San Francisco Giants: 2016 Offseason Report Card

Christian Petersen/Getty Images North America

Christian Petersen/Getty Images North America


The Giants saw a number of players leave the team following the 2015 season, the biggest of which was trade-deadline loaner Mike Leake, who the Giants briefly considered re-signing before opting to pursue Samardzija and Cueto. Leake has had a decidedly average MLB career, accumulating a 3.88 ERA over 1,083.2 innings in six seasons. With the Giants in 2o15, Leake put up a 4.07 ERA (backed up by a poor 4.83 FIP) in 55.0 innings. Leake is still just 28 years old and likely projects to continue his serviceable-yet-unremarkable career trajectory over the course of his five-year, $80 million dollar deal with the St. Louis Cardinals.

After Leake, the next important departure was bullpen-rotation swingman Ryan Vogelsong, who started his career with the Giants, went to Pittsburgh for an extended stint, then returned the San Francisco for the last five seasons, and ultimately ended up signing a one-year, $2 million dollar deal this offseason with the Pirates. Vogelsong has always been a favorite with the Giants fan base, but he’s now 38 years old and coming off a season with an ERA of 4.67 and a BB/9 of nearly 4.0. Surely he will be missed in the clubhouse and in the bleachers, but Vogelsong’s departure shouldn’t negatively affect the Giants outlook for 2016.

The Giants also lost relief pitcher Yusmeiro Petit, who somehow holds the MLB record for most consecutive batters retired, with an impressive stretch of 46 straight from July 22 to August 28, 2014. In 2015, Petit was a fairly solid reliever, pitching 76.0 innings to the tune of a 3.67 ERA and 4.09 FIP, while posting a modest 3.93 K/BB. However, Petit’s decline in H/9, HR/9, BB/9, and K/9 in 2015 was concerning enough for the Giants to let him walk to the Washington Nationals on a one-year deal for $2.5 million (with a $3 million dollar team option for 2017).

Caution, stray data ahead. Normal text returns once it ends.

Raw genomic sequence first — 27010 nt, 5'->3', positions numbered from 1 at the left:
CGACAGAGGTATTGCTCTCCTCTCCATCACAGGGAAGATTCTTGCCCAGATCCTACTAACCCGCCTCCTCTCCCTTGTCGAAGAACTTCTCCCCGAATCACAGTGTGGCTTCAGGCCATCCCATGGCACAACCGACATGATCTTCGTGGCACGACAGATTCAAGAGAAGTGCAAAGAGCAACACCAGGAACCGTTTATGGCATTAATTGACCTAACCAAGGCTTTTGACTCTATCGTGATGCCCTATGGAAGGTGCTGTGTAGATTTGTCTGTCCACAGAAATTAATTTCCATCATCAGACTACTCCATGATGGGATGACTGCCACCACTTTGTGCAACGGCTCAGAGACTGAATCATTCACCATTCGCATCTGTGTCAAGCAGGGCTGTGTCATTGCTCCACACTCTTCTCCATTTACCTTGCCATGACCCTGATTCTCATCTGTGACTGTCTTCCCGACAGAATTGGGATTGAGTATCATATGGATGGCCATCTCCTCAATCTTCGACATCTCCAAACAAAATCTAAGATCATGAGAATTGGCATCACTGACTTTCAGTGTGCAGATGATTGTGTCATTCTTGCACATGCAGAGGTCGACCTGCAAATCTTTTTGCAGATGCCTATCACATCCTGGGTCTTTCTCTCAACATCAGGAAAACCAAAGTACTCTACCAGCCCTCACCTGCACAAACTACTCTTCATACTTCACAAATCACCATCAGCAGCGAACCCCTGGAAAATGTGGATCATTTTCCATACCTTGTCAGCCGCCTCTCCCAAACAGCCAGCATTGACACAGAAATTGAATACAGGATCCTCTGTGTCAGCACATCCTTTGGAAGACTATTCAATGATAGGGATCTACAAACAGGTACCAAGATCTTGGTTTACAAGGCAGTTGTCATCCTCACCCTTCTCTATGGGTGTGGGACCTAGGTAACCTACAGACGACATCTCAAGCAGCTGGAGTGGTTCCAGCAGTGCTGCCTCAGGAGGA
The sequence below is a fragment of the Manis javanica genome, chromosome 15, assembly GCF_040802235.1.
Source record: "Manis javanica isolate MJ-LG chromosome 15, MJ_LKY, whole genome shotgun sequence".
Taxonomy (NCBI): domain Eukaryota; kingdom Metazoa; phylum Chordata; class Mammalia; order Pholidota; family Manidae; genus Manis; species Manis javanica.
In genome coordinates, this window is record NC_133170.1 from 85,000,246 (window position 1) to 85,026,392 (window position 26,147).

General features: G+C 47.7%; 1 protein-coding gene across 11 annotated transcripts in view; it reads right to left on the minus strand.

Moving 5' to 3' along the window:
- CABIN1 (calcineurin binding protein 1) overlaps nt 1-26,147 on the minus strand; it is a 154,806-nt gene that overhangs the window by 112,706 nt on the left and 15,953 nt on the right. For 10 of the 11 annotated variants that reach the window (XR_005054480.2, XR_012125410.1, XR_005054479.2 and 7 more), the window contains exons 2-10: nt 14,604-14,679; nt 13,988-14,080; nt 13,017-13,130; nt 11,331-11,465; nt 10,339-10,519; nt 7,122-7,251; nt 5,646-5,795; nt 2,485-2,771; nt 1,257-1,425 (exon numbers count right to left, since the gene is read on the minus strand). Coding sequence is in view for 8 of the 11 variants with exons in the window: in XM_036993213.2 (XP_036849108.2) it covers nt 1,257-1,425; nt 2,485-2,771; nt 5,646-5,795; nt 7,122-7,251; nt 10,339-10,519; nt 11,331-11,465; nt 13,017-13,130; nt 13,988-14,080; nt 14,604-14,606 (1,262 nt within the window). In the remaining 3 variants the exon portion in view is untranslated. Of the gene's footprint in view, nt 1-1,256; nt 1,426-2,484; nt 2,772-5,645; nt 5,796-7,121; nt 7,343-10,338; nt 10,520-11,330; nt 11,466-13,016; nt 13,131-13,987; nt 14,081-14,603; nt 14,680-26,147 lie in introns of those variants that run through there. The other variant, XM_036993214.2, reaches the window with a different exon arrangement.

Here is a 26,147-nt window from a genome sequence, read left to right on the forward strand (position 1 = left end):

In the outfield, a trio of players were let go, with the club declining options on Nori Aoki and Marlon Byrd, and late-season waiver acquisition Alejandro De Aza opting to sign with the Mets. Aoki was unbelievably average in his time with San Francisco, matching his career marks exactly in batting average and on-base percentage at .287 and .353, respectively. However, a broken leg suffered towards the end of the season cut the Japanese outfielder’s season short, and the Giants decided to move in another direction.

Byrd was on loan from the Reds and performed okay in his 39 games with the Giants, but his $8 million dollar option was deemed to steep for the 38-year-old outfielder to be a desirable option for the Giants in 2016. De Aza was good down the stretch for the Giants, boasting a .262/.387/.361 slash line in 24 games, but his price tag and inconsistent history made him a better candidate elsewhere.

To round out the group of players leaving the Giants, veteran pitchers Tim Hudson and Jeremy Affeldt decided to hang up the cleats following the season’s conclusion. Neither player was very impactful in 2015, with Hudson posting a 4.44 ERA in 123.2 innings and Affeldt racking up a mark of 5.86 in 35.1 innings of work. Both players were popular in the clubhouse and with the fans, so their departures are somewhat bittersweet, but the product on the field will likely be better in 2016 without the two aging hurlers taking up innings. Additionally, backup catcher Hector Sanchez signed with Chicago, opening the door for Andrew Susac to become the full-time backup to Buster Posey.

One Response

  1. Erik Newman

    The Giants have only so long as contenders worth this group. Paying big money to second tier players with 3 rings in 6 seasons is sad. They need a legit bat to put behind Posey and a better arm to compliment Bumgarner. Cueto will be ok but Samardjia for 90 million? I liked Chen for the 80 million he got and his sinker over the Sharks bombs and his declining stats.


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